The Electoral Commission (EC) has planned to register annually people who attain the voting age of 18, as a way of eliminating some of the challenges associated with mass registration of qualified voters.
This would apart from improving the system by reducing the registration of minors to the barest minimum also offset the tendency for political parties to plant their activists as registration officers during mass registration exercises.
Hajia Sahadatu Maida, EC official responsible for the Upper West Region, announced this at a meeting of stakeholders to review the 2012 General Election in the region, at Wa on Monday.
The meeting, which was sponsored by DFID and facilitated by KAB Governance Consult, focused on challenges that occurred during Election 2012 in the region and recommendations for future elections.
She noted that some of the political parties viewed the EC with suspicion and the Commission equally did not trust certain political parties because of their practices.
Hajia Sahadatu Maida said: “As stakeholders in the electoral process we should, therefore, evolve mechanisms that would enable us to build trusts among ourselves and share responsibilities”.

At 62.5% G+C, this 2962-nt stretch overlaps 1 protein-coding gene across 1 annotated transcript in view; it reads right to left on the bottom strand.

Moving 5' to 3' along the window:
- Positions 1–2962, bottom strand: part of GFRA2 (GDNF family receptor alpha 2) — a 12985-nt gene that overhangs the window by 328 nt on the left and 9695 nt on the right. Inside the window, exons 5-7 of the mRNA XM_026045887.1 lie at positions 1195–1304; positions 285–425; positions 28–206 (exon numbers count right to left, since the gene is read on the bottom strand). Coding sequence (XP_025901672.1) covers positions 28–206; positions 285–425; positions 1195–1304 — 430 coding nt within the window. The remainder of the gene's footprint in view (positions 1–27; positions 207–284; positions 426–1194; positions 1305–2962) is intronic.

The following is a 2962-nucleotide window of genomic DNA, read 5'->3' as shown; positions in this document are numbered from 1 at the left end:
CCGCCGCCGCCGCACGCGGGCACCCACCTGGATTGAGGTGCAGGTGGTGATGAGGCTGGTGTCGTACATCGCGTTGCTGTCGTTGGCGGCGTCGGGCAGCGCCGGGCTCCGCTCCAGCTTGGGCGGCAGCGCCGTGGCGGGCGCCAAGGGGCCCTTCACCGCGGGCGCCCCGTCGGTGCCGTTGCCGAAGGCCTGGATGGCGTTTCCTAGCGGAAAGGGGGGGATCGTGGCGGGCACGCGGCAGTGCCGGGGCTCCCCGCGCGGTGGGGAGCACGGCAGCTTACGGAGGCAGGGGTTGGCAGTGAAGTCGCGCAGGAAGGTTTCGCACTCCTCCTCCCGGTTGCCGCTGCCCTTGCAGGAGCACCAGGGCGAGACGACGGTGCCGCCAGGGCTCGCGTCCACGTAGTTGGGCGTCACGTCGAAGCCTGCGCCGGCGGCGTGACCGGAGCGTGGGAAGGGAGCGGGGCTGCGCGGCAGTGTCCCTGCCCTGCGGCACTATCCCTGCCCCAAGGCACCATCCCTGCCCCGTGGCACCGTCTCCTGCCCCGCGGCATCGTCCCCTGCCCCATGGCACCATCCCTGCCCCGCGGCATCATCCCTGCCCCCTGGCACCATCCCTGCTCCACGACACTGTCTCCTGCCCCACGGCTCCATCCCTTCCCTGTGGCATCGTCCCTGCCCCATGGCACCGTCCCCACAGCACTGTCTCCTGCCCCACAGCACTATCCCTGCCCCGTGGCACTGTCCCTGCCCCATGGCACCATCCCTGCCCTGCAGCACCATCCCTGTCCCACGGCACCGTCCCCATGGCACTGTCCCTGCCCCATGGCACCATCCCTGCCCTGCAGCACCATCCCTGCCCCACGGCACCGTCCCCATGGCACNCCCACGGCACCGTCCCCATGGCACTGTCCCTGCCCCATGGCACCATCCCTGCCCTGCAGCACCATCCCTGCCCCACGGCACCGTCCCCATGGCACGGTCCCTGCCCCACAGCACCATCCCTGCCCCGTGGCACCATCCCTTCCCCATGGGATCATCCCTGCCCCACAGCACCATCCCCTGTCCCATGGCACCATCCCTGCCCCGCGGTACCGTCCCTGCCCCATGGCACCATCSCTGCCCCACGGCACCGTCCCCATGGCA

She said the meeting was aimed at gathering information and feedback on what went wrong in the last elections for improvements to be made in future ones.
Hajia Sahadatu stressed that the meeting had nothing to do with the election petition that was pending at the Supreme Court.
The most contentious issue raised at the meeting was the refusal of the political parties in the region to disclose the identities of their polling agents to the EC before elections ostensibly for fear that they could be compromised.
Officials of the EC in the region said this behaviour of the political parties often made their work difficult during elections because they do not get the chance to ensure that polling agents area well-trained to carry out their duties at the polling stations.
Mr. Hafiz Bin Salih, Second Upper West Regional Vice-Chairman of the New Patriotic Party (NPP), said the NPP refused to submit names of its polling agents to the EC because the party did not trust the Commission and its political opponents.
He suggested that the EC should always train party executives, who would in turn train their agents.